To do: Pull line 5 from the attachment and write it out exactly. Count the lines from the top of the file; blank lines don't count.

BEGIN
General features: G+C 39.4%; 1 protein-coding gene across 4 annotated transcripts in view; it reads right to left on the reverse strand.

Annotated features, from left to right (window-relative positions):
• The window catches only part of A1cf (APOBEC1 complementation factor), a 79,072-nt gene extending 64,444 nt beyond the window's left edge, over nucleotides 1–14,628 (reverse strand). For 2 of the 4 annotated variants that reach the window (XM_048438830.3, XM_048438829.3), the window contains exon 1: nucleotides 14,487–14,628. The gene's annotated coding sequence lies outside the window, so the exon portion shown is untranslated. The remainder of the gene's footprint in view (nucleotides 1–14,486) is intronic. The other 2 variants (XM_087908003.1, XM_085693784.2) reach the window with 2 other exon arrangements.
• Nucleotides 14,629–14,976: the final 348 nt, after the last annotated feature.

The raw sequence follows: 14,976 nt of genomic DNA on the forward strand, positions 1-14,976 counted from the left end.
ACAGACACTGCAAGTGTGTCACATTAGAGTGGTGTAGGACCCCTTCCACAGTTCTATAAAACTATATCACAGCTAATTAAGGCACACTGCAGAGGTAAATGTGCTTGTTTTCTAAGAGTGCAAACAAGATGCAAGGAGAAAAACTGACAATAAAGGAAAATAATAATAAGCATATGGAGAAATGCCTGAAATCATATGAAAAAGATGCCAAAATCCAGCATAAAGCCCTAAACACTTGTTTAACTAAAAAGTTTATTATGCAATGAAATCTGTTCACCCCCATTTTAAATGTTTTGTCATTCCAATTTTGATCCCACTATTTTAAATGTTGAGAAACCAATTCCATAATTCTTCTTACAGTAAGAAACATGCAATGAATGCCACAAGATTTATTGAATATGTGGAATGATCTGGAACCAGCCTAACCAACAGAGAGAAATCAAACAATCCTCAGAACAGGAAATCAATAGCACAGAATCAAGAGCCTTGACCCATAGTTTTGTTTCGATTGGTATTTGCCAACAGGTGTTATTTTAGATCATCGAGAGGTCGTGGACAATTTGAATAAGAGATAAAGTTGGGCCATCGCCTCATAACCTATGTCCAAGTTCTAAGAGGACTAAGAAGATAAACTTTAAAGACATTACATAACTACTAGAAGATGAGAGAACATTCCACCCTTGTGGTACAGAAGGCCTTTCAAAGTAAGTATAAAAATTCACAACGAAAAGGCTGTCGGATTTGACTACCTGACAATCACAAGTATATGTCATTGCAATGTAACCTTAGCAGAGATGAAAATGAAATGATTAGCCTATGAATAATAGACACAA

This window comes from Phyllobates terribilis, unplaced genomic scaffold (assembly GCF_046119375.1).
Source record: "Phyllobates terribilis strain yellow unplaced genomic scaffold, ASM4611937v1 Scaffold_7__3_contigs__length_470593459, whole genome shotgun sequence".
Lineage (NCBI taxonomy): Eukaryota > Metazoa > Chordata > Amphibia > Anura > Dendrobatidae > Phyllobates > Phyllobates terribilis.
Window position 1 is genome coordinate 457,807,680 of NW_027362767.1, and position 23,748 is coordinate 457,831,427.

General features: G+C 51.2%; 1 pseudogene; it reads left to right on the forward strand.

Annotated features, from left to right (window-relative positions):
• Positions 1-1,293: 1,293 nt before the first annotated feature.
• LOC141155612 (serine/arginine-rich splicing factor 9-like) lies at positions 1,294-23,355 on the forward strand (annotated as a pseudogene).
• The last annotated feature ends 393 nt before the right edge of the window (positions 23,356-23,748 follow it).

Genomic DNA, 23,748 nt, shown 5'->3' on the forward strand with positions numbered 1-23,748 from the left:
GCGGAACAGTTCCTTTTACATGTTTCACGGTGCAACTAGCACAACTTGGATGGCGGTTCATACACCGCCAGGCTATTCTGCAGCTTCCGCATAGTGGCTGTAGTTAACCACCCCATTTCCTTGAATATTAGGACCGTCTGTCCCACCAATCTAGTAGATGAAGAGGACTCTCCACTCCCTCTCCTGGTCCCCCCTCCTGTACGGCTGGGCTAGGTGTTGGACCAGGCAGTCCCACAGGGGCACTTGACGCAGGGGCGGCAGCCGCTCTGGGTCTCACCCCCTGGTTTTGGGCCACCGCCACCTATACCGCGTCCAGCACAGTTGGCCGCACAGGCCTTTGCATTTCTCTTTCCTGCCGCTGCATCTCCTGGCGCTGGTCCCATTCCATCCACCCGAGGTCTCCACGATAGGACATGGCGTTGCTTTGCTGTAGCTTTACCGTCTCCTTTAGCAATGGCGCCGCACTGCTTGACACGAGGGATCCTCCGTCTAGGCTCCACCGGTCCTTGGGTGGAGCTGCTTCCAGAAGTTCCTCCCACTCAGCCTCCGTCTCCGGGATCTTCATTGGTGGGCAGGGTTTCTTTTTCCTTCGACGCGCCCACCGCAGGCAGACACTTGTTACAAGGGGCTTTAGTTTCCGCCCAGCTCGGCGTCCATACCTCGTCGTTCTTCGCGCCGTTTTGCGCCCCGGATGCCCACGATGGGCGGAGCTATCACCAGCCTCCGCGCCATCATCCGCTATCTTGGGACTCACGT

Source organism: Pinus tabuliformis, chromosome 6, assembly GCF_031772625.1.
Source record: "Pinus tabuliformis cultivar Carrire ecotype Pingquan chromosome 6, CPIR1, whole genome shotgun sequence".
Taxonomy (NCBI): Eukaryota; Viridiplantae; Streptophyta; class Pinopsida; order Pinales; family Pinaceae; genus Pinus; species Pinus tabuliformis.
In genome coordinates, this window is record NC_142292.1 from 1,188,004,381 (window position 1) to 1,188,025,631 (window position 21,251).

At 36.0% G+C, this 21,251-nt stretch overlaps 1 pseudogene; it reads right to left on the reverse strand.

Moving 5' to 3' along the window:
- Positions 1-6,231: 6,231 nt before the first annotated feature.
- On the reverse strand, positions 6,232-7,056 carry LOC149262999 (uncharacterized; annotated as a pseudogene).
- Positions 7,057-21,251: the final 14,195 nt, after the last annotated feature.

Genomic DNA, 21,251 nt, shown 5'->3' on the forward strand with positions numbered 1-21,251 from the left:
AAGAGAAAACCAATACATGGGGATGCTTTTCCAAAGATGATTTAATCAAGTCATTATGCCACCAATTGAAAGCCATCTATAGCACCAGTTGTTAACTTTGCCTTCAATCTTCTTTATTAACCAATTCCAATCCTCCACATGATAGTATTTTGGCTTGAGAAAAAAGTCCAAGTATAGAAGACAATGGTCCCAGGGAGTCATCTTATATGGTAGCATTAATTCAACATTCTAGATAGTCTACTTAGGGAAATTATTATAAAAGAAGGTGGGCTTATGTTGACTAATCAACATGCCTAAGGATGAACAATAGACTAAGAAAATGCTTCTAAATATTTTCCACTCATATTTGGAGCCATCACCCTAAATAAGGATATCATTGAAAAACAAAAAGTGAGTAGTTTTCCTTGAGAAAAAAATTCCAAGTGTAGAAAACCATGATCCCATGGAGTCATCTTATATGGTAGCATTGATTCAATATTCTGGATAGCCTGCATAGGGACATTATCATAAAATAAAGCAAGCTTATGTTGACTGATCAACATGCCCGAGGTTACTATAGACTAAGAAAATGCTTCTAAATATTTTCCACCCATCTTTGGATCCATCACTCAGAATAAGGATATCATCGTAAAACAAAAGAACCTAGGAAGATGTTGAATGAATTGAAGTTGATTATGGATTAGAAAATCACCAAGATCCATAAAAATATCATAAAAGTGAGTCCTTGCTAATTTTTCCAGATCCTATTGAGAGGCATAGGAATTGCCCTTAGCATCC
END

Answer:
The raw sequence follows: 14,976 nt of genomic DNA on the forward strand, positions 1-14,976 counted from the left end.